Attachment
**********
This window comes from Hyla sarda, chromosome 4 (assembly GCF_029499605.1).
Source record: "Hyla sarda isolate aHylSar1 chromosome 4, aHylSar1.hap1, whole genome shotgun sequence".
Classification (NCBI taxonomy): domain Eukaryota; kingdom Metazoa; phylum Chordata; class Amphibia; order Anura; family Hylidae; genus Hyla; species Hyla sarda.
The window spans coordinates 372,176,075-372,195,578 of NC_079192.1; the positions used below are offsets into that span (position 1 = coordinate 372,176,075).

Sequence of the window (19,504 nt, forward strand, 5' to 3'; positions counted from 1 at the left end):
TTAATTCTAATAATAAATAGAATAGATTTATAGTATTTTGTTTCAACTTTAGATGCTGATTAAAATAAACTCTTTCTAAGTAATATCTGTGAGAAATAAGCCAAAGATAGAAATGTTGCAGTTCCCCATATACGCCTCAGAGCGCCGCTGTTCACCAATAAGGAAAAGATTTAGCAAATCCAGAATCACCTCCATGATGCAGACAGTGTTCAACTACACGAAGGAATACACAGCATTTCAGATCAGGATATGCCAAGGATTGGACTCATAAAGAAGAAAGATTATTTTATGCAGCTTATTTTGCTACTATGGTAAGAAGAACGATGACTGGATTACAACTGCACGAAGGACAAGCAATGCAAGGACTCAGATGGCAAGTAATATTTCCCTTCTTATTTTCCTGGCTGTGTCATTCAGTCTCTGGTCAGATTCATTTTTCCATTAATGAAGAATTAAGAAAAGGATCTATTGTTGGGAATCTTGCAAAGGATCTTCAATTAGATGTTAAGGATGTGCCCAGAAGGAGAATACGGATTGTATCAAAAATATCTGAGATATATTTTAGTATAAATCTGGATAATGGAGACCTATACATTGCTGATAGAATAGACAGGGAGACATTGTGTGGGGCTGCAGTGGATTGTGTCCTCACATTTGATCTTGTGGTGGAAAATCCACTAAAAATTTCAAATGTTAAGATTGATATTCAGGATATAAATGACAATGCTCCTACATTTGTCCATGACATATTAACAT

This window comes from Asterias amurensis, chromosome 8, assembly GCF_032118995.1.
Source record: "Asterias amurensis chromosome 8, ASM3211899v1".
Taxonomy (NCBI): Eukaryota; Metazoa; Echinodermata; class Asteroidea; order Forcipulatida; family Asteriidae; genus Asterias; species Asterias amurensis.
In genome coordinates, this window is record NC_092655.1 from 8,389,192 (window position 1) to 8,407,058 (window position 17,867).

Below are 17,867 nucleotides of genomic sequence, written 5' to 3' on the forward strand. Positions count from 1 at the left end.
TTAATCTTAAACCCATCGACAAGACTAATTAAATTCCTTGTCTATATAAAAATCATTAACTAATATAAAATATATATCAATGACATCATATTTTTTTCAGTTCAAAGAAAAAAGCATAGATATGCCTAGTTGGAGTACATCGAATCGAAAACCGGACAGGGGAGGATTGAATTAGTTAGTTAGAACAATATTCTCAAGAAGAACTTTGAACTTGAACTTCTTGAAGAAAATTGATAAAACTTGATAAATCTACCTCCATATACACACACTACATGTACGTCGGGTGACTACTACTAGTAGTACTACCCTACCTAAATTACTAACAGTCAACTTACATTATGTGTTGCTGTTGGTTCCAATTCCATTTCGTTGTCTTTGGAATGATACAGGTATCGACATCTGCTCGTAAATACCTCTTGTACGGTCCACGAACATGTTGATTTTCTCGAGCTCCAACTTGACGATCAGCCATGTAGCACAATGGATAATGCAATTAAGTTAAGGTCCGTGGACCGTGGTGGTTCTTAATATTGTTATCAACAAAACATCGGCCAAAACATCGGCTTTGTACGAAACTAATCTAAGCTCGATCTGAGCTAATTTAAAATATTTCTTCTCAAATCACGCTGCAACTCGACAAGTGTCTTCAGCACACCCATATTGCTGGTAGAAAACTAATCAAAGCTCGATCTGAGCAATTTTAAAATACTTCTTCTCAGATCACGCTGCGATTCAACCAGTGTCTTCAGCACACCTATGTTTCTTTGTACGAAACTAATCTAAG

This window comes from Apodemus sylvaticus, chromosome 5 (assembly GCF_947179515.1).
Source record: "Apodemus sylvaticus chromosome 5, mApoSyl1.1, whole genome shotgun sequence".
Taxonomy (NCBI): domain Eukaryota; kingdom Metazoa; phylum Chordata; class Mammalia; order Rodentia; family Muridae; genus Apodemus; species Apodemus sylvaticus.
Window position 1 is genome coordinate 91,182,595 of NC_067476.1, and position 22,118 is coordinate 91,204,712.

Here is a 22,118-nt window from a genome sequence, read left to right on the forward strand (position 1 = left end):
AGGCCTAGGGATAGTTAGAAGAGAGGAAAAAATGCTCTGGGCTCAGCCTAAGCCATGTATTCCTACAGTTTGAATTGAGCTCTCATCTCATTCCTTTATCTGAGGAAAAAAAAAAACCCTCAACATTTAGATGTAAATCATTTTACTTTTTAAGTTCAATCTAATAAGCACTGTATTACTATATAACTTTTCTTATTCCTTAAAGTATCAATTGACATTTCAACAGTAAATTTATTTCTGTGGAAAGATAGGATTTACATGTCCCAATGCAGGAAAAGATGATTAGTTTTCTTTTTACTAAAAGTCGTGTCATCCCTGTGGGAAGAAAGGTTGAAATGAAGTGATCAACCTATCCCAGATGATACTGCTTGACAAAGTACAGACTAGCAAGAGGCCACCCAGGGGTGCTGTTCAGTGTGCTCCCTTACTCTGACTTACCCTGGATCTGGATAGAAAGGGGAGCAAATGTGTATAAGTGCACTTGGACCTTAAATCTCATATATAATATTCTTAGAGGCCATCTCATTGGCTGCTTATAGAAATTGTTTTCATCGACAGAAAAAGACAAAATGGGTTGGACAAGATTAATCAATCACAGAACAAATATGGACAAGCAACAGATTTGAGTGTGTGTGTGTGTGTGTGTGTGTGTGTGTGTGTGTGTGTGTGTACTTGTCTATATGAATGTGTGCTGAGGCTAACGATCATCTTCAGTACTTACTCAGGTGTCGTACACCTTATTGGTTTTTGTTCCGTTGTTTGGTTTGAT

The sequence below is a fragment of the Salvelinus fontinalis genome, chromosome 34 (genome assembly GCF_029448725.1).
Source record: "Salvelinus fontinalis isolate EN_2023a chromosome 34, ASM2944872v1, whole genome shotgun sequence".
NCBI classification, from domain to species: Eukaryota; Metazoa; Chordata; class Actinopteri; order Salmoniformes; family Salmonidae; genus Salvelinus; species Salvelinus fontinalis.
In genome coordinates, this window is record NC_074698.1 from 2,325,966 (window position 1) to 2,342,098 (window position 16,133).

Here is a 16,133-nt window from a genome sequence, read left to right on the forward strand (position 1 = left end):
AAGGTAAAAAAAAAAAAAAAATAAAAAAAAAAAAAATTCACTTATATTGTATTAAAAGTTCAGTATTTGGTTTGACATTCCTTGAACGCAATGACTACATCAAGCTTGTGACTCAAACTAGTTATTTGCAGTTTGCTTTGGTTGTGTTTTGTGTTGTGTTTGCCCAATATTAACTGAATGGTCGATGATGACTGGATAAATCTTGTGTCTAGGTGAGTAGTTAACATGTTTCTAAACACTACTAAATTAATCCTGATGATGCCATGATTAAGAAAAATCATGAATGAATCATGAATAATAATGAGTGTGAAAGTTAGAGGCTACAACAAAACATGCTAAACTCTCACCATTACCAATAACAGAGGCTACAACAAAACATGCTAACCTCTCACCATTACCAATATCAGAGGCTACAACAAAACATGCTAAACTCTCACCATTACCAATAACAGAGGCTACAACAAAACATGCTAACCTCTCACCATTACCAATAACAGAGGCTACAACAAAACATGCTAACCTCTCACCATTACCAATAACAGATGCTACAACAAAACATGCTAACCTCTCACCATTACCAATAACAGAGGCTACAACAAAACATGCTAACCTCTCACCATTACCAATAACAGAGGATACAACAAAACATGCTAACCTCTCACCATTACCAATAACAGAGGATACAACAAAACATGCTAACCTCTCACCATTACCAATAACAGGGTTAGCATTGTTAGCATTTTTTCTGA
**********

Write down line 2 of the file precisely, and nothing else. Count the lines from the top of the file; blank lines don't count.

Source record: "Hyla sarda isolate aHylSar1 chromosome 4, aHylSar1.hap1, whole genome shotgun sequence".